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Commentary

Take Five: Parallel Priorities

A selection of the major stories impacting ESG investors, in five easy pieces. 

People and planet have been put on an equal footing by standards setters.

Capital investments – The International Sustainability Standards Board (ISSB) finally confirmed its next move, having completed much of the heavy lifting on its standards for climate and general sustainability disclosures. Following an extensive consultation period, the ISSB decided it could not keep the world waiting for a global baseline to guide investments in natural or human capital, and so decided to press ahead on both fronts. Many had called for a clear focus on nature and biodiversity – understandably given the proximity of COP16, which will be held in Colombia in October – and for accelerated action in the public and private sectors to fulfil the promises of the Global Biodiversity Framework. But the ISSB felt it could ignore the pressing need for a universal framework for reporting companies’ risks and opportunities related to human capital. From the launch of the Social Outcomes Platform, Asia’s first impact data registry, to the release of new statistics about the impact on workers’ health of the physical risks of climate change, awareness of investors’ risks and opportunities around human capital is rising. It will be interesting to see how the ISSB’s project proceeds, bearing in mind its intention to address human rights only as far as they concern workers within company supply chains. Meanwhile, investors will be keeping a close eye on the ISSB’s success in maintaining consensus and consistency as it implements its initial two standards across jurisdictions – a task not to be taken for granted.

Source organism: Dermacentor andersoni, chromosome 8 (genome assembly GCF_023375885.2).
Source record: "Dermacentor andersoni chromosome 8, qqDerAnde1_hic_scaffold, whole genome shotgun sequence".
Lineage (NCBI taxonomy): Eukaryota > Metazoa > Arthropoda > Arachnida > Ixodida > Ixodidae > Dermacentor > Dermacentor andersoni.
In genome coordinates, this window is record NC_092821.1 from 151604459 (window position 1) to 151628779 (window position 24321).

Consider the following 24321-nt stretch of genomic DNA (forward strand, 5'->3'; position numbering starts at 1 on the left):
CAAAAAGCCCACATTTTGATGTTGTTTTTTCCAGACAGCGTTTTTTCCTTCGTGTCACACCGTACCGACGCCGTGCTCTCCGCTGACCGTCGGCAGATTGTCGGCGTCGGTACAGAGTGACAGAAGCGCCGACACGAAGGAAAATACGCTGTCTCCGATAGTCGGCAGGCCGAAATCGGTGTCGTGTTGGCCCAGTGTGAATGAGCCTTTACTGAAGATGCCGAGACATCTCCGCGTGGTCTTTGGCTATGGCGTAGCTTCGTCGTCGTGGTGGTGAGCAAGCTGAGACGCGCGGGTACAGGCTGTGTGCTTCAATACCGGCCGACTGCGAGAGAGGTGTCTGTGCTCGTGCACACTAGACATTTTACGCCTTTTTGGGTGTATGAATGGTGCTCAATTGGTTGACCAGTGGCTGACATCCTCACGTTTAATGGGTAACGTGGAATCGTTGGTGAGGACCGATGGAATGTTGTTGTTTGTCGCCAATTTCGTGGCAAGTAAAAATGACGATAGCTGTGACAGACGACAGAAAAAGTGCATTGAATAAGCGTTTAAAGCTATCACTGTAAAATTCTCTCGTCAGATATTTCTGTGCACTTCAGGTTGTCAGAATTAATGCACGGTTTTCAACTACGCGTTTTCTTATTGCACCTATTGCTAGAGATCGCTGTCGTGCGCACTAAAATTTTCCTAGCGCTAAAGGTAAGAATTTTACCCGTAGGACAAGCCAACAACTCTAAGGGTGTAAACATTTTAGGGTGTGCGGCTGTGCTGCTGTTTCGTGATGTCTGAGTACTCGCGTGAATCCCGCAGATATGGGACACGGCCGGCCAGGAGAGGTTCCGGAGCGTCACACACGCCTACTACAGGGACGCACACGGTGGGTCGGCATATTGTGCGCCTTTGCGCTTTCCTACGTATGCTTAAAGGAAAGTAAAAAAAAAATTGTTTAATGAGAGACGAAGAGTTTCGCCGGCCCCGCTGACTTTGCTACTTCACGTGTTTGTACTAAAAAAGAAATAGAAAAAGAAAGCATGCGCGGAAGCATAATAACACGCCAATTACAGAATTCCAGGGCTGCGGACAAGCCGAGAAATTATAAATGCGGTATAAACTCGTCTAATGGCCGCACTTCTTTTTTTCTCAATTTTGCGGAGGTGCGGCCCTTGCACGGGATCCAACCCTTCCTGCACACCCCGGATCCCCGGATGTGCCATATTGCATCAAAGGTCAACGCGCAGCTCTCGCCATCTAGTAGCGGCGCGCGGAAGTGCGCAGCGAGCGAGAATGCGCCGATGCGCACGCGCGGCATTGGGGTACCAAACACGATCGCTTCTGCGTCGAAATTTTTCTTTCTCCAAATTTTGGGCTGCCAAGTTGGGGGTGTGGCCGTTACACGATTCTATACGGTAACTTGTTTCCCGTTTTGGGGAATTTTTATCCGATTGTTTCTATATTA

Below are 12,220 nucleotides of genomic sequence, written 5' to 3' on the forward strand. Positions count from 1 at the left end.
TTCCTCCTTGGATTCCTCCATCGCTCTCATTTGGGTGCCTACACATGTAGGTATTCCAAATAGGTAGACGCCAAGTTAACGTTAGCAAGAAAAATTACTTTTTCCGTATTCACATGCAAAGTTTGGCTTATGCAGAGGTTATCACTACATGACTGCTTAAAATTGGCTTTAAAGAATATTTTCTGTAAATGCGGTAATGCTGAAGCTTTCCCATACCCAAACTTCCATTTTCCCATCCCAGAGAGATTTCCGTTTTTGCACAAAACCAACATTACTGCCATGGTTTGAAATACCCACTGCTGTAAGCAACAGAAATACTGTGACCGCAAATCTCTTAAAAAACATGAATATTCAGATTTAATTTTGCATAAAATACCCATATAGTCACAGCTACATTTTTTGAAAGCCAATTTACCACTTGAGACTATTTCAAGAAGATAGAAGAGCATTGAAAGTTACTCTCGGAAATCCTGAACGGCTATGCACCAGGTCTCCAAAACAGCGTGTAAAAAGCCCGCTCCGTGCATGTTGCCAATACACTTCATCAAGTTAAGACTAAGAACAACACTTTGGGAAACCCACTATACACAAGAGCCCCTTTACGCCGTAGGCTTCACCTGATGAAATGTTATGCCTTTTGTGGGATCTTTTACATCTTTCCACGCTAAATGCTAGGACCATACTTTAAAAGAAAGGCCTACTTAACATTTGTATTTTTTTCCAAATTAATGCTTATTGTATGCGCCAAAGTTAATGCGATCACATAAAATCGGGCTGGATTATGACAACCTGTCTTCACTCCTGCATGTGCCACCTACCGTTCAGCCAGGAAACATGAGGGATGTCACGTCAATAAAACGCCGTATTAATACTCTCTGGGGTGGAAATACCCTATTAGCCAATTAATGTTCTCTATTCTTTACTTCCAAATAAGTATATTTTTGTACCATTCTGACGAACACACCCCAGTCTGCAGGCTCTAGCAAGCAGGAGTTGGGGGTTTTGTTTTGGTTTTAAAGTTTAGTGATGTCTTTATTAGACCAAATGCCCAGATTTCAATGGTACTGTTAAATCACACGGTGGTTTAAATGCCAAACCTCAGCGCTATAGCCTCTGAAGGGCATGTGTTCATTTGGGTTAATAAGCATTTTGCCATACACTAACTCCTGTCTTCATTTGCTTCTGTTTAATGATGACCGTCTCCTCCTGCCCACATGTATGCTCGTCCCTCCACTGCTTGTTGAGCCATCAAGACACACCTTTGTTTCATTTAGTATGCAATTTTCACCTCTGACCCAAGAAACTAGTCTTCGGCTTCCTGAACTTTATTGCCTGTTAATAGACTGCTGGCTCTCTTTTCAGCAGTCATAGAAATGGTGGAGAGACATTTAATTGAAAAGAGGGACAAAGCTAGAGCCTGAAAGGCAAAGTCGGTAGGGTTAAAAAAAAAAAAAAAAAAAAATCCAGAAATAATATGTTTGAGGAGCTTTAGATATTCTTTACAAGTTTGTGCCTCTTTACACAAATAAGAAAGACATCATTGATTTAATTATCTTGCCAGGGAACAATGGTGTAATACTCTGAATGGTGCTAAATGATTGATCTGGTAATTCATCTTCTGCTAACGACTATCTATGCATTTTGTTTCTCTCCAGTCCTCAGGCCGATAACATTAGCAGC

Vote green – Sustainable investors had cause to celebrate this week, as the European Parliament passed the Corporate Sustainability Due Diligence Directive (CSDDD), amid a flurry of pre-election voting on green topics. The directive had spent much of 2024 to date on life support, with EU member states backsliding on measures to hold firms accountable for environmental and human rights harms along their supply chains. Following tweaks to scope, timing and reach (but not extraterritoriality), its passing brought two cheers, rather than unbridled joy, but all responses were tempered by the mixed fate of other bills in the last week of votes by MEPs before Europe’s electors get their turn. Environmental campaigners and investor groups hailed backing for legislation such as the Packaging and Packaging Waste Regulation, the Ambient Air Quality Directive and the Net Zero Industry Act, as well as a decision for the EU to exit the Energy Charter Treaty. But legal NGO ClientEarth criticised reforms to the Common Agricultural Policy as “incompatiblewith existing laws and the EU’s ability to tackle the biodiversity and climate crises, while Green MEP Philippe Lamberts warned of threats to the EU’s green deal if populist parties thrive in June’s EU-wide polls.